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A message from Warlukurlangu Artists Aboriginal Corporation

A colour photo of Paddy Japalajarri Stewart's hands.  - click to view larger image
The hands of Paddy Japaljarri Stewart. Photo: Vanessa Bertagnole

We are really proud and happy to share with everyone these drawings made a long time ago by our elders. We hope that these drawings will help people understand what Aboriginal people went through during the early years of first contact.

I am also an artist and I am always amazed by the power of art and its ability to help us share our stories and culture.

We hope you enjoy this exhibition and maybe it will help you appreciate Aboriginal culture a bit more.

Otto Jungarrayi Sims
Chairman, Warlukurlangu Artists Aboriginal Corporation, June 2014

From Hooker Creek to Canberra

This exhibition is about things that we know, and also about things that we don’t know, and probably never will.

What we do know is that in the early 1950s anthropologist Mervyn Meggitt was living with Warlpiri people at the settlement of Hooker Creek (now known as Lajamanu), in the Northern Territory.

One day in 1953 Meggitt presented paper and crayons to Warlpiri men and invited them to make drawings. Over 10 months the men — as well as a small number of women — responded with pictures that enchanted and confounded Meggitt. Some pictures continue to pose difficult questions today.

In 1965 Meggitt deposited the 169 drawings he collected at Hooker Creek with the Australian Institute of Aboriginal Studies in Canberra.

He also lodged an audio recording describing each drawing, as well as the photographs he took at Hooker Creek. Each drawing was mounted on card for ease of handling and filed away.

New generations

In 1980 researcher Stephen Wild reviewed the drawings with senior Warlpiri men. They advised him that 50 of the drawings depicted restricted men’s themes and instructed that these be locked away.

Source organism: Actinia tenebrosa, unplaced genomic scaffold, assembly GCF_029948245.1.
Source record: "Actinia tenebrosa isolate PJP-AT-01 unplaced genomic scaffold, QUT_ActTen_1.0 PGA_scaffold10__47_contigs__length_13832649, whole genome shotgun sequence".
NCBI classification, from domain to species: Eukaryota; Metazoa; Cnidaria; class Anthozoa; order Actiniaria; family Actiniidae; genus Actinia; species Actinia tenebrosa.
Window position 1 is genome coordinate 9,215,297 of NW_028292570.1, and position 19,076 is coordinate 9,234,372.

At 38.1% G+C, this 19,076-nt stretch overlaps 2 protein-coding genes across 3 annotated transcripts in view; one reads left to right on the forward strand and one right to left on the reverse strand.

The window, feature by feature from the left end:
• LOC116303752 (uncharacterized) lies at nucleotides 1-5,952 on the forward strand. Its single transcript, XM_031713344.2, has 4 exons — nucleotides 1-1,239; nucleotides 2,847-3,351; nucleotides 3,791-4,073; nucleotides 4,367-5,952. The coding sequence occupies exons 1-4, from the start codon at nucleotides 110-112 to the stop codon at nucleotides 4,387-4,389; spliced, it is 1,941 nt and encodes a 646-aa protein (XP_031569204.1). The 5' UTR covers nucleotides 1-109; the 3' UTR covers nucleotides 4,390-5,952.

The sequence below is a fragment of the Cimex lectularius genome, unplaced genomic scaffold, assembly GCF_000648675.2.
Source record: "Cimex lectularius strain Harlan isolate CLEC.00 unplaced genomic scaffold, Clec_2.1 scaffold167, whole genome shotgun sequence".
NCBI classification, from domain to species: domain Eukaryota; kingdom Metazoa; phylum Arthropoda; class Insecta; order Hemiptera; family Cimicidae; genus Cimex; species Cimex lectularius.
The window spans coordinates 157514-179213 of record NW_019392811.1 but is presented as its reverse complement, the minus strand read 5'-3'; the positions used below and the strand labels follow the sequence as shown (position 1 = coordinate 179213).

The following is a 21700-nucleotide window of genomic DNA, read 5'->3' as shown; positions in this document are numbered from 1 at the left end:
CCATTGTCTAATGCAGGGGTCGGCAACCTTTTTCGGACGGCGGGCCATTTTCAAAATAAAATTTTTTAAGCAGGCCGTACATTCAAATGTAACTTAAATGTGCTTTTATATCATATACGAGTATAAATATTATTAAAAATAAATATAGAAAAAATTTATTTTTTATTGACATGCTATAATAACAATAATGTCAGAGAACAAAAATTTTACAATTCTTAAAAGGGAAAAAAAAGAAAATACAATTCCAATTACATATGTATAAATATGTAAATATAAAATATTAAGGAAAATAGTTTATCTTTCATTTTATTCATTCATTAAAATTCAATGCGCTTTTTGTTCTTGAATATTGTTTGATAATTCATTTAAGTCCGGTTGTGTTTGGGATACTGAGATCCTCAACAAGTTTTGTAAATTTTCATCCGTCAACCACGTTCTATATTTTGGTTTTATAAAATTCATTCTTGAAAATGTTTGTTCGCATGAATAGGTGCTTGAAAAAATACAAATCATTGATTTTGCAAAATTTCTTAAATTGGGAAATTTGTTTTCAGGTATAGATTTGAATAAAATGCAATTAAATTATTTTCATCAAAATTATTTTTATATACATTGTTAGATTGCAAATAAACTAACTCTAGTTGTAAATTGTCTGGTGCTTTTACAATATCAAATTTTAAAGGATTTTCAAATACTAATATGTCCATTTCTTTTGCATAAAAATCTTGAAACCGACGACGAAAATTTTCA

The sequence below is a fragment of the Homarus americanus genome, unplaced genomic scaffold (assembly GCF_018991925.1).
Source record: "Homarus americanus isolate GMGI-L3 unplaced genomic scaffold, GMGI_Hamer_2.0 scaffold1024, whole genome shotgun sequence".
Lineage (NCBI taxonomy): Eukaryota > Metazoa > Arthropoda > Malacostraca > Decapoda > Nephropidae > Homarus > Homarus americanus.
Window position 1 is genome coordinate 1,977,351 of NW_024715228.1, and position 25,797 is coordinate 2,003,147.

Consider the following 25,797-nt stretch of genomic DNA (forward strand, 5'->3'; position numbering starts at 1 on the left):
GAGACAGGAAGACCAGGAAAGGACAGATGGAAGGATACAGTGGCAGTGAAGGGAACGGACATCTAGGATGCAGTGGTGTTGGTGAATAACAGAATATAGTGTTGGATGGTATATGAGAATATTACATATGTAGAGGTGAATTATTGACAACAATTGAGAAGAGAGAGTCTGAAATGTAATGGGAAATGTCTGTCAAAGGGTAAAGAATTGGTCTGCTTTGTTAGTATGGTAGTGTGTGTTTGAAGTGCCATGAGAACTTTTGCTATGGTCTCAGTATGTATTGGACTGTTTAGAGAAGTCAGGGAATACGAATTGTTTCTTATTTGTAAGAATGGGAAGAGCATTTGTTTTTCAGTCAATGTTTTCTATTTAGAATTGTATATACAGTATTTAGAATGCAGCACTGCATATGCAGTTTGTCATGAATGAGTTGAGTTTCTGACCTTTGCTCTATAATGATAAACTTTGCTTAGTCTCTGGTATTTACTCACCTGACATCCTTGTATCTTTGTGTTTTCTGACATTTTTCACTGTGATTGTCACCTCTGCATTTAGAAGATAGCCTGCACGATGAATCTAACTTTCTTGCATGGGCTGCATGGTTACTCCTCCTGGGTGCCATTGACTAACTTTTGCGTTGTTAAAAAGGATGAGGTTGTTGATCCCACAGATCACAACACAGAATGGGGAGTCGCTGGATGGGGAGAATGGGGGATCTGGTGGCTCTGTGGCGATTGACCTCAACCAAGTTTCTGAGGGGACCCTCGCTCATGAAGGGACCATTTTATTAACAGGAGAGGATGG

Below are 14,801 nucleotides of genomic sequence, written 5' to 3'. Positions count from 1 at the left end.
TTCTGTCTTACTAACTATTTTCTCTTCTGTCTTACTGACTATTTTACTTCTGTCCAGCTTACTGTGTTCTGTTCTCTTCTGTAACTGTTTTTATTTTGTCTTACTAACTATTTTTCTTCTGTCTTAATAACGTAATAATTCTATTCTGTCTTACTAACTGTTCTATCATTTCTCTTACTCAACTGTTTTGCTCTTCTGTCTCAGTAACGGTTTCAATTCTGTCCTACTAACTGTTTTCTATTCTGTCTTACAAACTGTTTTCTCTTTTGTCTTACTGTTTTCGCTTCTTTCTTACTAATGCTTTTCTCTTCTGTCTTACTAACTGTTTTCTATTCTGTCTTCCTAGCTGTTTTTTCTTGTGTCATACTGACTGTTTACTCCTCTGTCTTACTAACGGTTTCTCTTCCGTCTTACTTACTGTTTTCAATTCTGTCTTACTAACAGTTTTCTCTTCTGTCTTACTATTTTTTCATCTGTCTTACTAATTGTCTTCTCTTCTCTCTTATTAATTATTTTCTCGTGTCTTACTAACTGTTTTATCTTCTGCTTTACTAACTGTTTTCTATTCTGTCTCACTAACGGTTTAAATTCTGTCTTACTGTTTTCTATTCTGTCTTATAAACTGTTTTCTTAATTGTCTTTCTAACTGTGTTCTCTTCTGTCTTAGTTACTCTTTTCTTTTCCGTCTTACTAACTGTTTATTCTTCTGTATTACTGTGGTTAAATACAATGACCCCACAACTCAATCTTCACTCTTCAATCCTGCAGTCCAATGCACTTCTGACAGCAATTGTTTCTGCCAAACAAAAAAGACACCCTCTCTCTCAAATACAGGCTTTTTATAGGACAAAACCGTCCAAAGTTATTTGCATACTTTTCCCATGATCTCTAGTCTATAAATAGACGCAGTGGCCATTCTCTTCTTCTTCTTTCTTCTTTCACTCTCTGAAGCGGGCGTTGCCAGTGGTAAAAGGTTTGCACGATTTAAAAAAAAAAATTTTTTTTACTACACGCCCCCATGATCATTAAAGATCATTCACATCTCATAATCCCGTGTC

In 2011 a new generation of Warlpiri men looked at the remaining 119 drawings and endorsed their suitability for public viewing and new research.

Six decades after the drawings were created, with all their makers and their collector deceased, researchers Melinda Hinkson and Stephen Wild reintroduced the drawings to a new generation of Warlpiri.

Embraced with curiosity and delight

The Warlpiri embraced these drawings with curiosity and delight. 'We never knew about these drawings,' many people exclaimed. But they were also perplexed by some of Meggitt’s descriptions.

A project ensued to try and make sense of the Hooker Creek drawings. In the process, the researchers uncovered further collections of Warlpiri drawings.

The exhibition includes new drawings created by Warlpiri people and shows how this art form has been used to explore 80 years of monumental change, to picture the present and look towards the future.

Regional map

The Warlpiri region is in the Northern Territory of Australia, north of Alice Springs. This map shows the main locations mentioned in the Warlpiri Drawings exhibition.

Stylised map showing Warlpiri and Anmatyerre country in the Northern Territory of Australia. Key locations include Yueundumu and Willowra, and just outside the border, Alice Springs, Hooker Creek and Tennant Creek.
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